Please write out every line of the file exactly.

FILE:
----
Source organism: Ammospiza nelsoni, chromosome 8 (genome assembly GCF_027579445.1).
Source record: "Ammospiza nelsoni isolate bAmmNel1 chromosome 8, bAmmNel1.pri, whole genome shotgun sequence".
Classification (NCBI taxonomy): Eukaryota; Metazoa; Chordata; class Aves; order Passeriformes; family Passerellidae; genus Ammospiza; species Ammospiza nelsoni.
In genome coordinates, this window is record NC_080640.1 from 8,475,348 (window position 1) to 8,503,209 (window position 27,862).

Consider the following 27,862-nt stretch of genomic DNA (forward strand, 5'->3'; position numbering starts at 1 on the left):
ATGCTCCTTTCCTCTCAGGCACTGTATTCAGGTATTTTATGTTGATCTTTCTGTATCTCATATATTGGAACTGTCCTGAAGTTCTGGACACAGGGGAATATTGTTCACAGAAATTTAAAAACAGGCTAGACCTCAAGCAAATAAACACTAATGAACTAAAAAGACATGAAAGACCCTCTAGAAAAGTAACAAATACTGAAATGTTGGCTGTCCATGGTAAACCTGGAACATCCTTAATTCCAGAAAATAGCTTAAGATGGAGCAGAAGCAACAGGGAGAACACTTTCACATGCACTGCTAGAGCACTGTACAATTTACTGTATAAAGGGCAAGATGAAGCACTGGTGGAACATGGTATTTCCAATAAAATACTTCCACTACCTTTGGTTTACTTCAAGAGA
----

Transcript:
Source organism: Ammospiza nelsoni, chromosome 8 (genome assembly GCF_027579445.1).
Source record: "Ammospiza nelsoni isolate bAmmNel1 chromosome 8, bAmmNel1.pri, whole genome shotgun sequence".
Classification (NCBI taxonomy): Eukaryota; Metazoa; Chordata; class Aves; order Passeriformes; family Passerellidae; genus Ammospiza; species Ammospiza nelsoni.
In genome coordinates, this window is record NC_080640.1 from 8,475,348 (window position 1) to 8,503,209 (window position 27,862).

Consider the following 27,862-nt stretch of genomic DNA (forward strand, 5'->3'; position numbering starts at 1 on the left):
ATGCTCCTTTCCTCTCAGGCACTGTATTCAGGTATTTTATGTTGATCTTTCTGTATCTCATATATTGGAACTGTCCTGAAGTTCTGGACACAGGGGAATATTGTTCACAGAAATTTAAAAACAGGCTAGACCTCAAGCAAATAAACACTAATGAACTAAAAAGACATGAAAGACCCTCTAGAAAAGTAACAAATACTGAAATGTTGGCTGTCCATGGTAAACCTGGAACATCCTTAATTCCAGAAAATAGCTTAAGATGGAGCAGAAGCAACAGGGAGAACACTTTCACATGCACTGCTAGAGCACTGTACAATTTACTGTATAAAGGGCAAGATGAAGCACTGGTGGAACATGGTATTTCCAATAAAATACTTCCACTACCTTTGGTTTACTTCAAGAGA